Preferential tax breaks enjoyed by foreign-funded firms in China are set to continue, at least for the immediate future, Director Jin Renqing of the State Administration of Taxation said in Beijing yesterday.
"We are still studying the issue, because it is extremely important," Jin told reporters.
He said: "We have to be very prudent and give careful consideration to the issue. And we have to choose a good time to introduce a unified enterprise income tax policy for business."
China currently operates dual-track enterprise income tax policies in respect of domestic and foreign-funded companies.
The tax rate for domestic companies is 33 per cent, while that for foreign-funded companies is 17 per cent.
For many years, tax experts and domestic entrepreneurs have called for an end to these tax incentives which, they argue, prejudice domestic firms .
"It has become more urgent for the country to have a uniform system of enterprise income tax policies now that China is a member of the World Trade Organization (WTO)," said Zhang Peisen, a senior expert with the Taxation Research Institute under Jin's administration.
Jin, however, confirmed there was no timetable for the implementation of a new tax policy.
"We will honour the promises of those incentives granted to old foreign-funded companies and give full consideration to those companies' interests," he said.
The unification of income tax policies should be in line with WTO requirements and be beneficial for furthering the development of China's opening-up, the utilization of foreign investment and enhancing of the competitiveness of domestic companies, he said. But he added that China is considering a new tax rate.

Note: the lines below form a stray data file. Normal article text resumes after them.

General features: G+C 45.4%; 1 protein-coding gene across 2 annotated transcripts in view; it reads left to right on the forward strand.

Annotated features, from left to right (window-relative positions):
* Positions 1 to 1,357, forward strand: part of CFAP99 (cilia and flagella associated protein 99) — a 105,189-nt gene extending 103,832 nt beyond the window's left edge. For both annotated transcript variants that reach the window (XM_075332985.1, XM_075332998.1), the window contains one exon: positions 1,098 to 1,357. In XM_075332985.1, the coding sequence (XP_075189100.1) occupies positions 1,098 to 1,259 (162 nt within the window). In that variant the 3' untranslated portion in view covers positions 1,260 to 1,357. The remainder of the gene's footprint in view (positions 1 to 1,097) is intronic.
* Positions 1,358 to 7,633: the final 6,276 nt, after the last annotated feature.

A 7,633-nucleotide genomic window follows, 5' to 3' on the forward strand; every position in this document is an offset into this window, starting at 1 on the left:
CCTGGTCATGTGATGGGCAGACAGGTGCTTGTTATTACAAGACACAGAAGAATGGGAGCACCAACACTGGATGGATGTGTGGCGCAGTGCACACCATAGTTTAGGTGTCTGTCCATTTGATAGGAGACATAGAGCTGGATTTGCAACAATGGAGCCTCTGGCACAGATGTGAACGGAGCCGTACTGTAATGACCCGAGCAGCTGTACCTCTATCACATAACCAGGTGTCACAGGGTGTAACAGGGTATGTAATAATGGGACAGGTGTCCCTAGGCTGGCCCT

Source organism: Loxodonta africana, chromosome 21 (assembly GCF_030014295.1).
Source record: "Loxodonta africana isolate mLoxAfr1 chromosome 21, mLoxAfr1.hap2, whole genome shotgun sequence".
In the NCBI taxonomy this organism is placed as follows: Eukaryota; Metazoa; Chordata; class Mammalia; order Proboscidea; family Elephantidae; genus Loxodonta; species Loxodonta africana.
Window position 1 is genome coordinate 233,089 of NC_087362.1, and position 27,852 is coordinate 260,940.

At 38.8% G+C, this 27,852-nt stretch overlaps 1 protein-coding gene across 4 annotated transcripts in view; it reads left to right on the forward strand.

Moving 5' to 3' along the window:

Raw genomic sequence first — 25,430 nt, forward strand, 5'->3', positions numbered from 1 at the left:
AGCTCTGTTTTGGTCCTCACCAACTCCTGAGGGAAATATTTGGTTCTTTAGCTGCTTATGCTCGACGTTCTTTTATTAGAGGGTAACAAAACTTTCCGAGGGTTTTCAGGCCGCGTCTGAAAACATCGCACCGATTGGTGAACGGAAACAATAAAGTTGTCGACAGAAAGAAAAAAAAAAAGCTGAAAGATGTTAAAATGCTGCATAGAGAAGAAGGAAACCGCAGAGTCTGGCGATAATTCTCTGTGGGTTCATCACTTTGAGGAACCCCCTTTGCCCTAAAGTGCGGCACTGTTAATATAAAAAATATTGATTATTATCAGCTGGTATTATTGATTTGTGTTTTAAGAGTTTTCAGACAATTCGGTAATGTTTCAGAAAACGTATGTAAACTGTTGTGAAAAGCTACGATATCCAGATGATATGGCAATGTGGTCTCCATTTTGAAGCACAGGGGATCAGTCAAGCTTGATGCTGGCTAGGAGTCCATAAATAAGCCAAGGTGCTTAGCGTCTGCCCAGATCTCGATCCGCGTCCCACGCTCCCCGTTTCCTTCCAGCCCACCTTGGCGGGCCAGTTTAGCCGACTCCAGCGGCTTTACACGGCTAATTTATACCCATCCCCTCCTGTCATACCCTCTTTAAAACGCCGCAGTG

"The rate should be acceptable to both domestic and foreign-funded companies," said Jin.
Zhang Peisen suggested that the new enterprise income tax rate could be set at 24 per cent and the pre-tax deduction be made uniform.
Ni Hongri, a senior research fellow with the Development Research Centre under the State Council, said tax incentives (for foreign-funded companies) have played an important role in attracting overseas investment at a time when the Chinese market was not open enough.
Although the preferential policies led to a serious loss of tax income, the end result was more advantages than disadvantages, because the incentives co-existed with non-tax trade barriers, such as higher tariffs and import quotas enjoyed by domestic companies, said Ni.
However, now that China is a WTO member, the country will have to gradually remove trade barriers, she added.
In the meantime the country will continue to open more sectors, including banking, insurance, telecommunications, trade and tourism to foreign investors.
It will also provide an improved market system, one that includes a more complete and transparent legal system, more open markets and more efficient administrative practices.
This more open market requires an equitable tax environment for domestic and foreign-funded companies so that they can compete on a level playing field, she said.
(China Daily January 15, 2003)